Night Shift Page 5


“I hope this is the end of the trouble,” Fiji said after a short silence. “We all do. But you know it’s not.”

From her front porch, Fiji watched Manfred’s car begin moving. Since there was no one coming, he backed across Witch Light Road. She stayed outside for a few more minutes, looking at the crossroads. She half-expected to see another hapless soul staggering toward the center, some weapon of self-destruction in hand. But the only thing to see was Midnight’s one traffic light, resolutely following its pattern. The intersection of Witch Light Road and the Davy road was the reason Midnight was alive. The little community had been founded because of those roads, when they were just trails. Catty-cornered from where she stood, Fiji could see that the lights inside Gas N Go were still on, and someone was moving around inside. As she watched, the lights went out and a man emerged, locking the doors behind him. He walked north, to the house where the previous Gas N Go manager had lived. He moved quickly and lightly, though Fiji couldn’t tell anything more about him. Now she was curious about the new resident. She would have to bake something for him.

After a moment, Fiji went inside and opened a locked drawer under the counter in the shop. There was a curious selection of items in the drawer: a crumpled tissue, a lipstick, a napkin, a knife, an ink pen, a squeeze bottle of hand sanitizer, and other mundane items. All of them were used. To this odd group, she added a folded dollar bill that had fallen from Chuy’s pocket in the pawnshop. She put it on top of an index card already prepared with Chuy’s name. She slid the drawer closed very gently, and relocked it.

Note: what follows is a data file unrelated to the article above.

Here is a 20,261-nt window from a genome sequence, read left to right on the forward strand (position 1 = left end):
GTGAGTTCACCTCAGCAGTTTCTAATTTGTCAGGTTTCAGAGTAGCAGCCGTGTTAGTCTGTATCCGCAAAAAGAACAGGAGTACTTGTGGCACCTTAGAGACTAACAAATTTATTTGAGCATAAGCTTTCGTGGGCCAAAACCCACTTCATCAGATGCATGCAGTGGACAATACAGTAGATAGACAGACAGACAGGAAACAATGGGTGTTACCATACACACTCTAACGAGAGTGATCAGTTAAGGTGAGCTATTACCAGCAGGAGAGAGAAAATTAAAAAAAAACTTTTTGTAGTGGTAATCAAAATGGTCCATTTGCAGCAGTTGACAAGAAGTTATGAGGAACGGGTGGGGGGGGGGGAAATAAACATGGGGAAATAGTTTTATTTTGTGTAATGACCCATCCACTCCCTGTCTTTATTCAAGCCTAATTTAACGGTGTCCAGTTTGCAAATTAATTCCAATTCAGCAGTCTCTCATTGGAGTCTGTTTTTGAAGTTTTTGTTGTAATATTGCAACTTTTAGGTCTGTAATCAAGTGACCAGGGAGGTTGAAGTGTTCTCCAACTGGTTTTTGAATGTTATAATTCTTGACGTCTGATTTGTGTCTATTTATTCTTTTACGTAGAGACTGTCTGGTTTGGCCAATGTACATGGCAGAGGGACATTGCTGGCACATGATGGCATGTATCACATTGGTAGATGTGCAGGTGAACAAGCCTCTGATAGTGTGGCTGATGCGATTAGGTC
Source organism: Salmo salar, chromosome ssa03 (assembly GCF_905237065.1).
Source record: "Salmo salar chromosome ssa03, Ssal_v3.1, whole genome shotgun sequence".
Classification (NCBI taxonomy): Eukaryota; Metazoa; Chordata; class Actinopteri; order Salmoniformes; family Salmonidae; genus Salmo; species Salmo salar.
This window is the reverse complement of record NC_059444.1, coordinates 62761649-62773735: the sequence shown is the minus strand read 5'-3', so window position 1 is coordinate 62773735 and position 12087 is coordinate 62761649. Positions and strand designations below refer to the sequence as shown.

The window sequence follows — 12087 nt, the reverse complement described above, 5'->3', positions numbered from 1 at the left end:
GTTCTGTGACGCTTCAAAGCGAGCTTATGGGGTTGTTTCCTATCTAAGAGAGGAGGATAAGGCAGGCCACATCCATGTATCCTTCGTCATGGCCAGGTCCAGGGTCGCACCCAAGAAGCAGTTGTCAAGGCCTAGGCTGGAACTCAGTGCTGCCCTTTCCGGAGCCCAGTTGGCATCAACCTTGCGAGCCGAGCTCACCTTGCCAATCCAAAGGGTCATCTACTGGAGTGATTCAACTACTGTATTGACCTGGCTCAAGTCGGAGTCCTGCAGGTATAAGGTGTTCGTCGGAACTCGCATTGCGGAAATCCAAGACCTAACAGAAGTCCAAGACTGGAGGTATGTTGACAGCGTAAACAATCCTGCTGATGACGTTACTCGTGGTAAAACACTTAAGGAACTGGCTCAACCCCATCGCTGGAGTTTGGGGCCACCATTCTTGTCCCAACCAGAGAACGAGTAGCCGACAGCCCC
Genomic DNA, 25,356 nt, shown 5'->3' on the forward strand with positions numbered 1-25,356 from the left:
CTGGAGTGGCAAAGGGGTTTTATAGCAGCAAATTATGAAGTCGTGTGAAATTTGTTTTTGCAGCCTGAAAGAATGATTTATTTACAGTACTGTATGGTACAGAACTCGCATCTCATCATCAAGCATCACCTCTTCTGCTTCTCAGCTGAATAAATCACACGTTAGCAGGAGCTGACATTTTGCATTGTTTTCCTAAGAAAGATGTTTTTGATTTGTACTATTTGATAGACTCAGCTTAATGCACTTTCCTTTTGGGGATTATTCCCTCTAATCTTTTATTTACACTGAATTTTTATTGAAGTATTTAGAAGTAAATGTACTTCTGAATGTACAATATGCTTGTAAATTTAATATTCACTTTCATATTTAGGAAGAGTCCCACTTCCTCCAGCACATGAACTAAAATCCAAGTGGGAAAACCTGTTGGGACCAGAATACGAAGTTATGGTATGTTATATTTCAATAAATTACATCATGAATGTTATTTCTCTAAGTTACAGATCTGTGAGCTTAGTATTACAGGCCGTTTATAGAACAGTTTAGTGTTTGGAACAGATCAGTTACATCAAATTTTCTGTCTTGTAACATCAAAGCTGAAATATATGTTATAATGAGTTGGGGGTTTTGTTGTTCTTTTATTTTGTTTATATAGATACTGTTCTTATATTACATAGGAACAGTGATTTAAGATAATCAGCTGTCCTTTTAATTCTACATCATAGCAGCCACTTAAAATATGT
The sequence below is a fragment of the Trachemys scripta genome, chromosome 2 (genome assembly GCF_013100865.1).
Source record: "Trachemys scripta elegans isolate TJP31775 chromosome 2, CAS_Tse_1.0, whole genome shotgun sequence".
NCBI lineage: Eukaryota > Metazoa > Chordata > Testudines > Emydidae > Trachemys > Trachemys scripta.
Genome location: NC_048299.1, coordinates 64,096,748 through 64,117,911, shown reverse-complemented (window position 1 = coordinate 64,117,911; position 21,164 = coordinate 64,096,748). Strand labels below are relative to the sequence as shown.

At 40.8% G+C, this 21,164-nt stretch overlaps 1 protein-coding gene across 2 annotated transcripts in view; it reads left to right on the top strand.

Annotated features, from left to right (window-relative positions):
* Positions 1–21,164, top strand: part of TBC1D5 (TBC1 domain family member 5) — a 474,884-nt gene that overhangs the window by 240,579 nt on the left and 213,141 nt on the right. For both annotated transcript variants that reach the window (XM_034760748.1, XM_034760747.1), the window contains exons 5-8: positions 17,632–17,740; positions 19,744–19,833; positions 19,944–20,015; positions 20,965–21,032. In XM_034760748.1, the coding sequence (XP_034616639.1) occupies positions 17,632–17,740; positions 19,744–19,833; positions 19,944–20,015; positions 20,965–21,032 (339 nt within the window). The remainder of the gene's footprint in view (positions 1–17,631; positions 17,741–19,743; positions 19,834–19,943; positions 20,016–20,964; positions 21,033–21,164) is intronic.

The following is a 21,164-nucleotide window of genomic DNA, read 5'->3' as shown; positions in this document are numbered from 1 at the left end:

Instead of going to read in her bedroom, her original thought, Fiji returned to the window to look out at the traffic light and the pavement below it.

Fiji tried to detect something different about the intersection, but there was nothing visible, even to a witch.

But Fiji was sure this particular crossroad was exerting some malignant pull. She hoped it would not spread a pall over all the people who lived around it, but she could not believe they’d all escape it.

No coincidence in the world would allow for two people, who presumably did not know each other, to commit suicide in the same place within a few days. This crossroad was not a famous site like the Golden Gate Bridge or Niagara Falls. This was a place where two small roads crossed in a very small town not particularly close to anywhere notable.

Or was there? Wasn’t that the kind of cosmic joke that made regular people decide places were haunted, or cursed?

“Well,” she told her marmalade cat, Mr. Snuggly, who’d come to stand beside her, “I guess we’ll know soon.”






The next morning, Fiji was working in her yard, one of her favorite pastimes. Getting her fingers in the dirt, watering, planting good things and removing weeds, checking for bugs and harvesting herbs and tomatoes in season . . . these were all good things for a witch to do to keep in touch with the elements of earth, air, and water, and for a Fiji to do to keep herself grounded and content. The shop was fun for connecting with humans, but it wasn’t organic.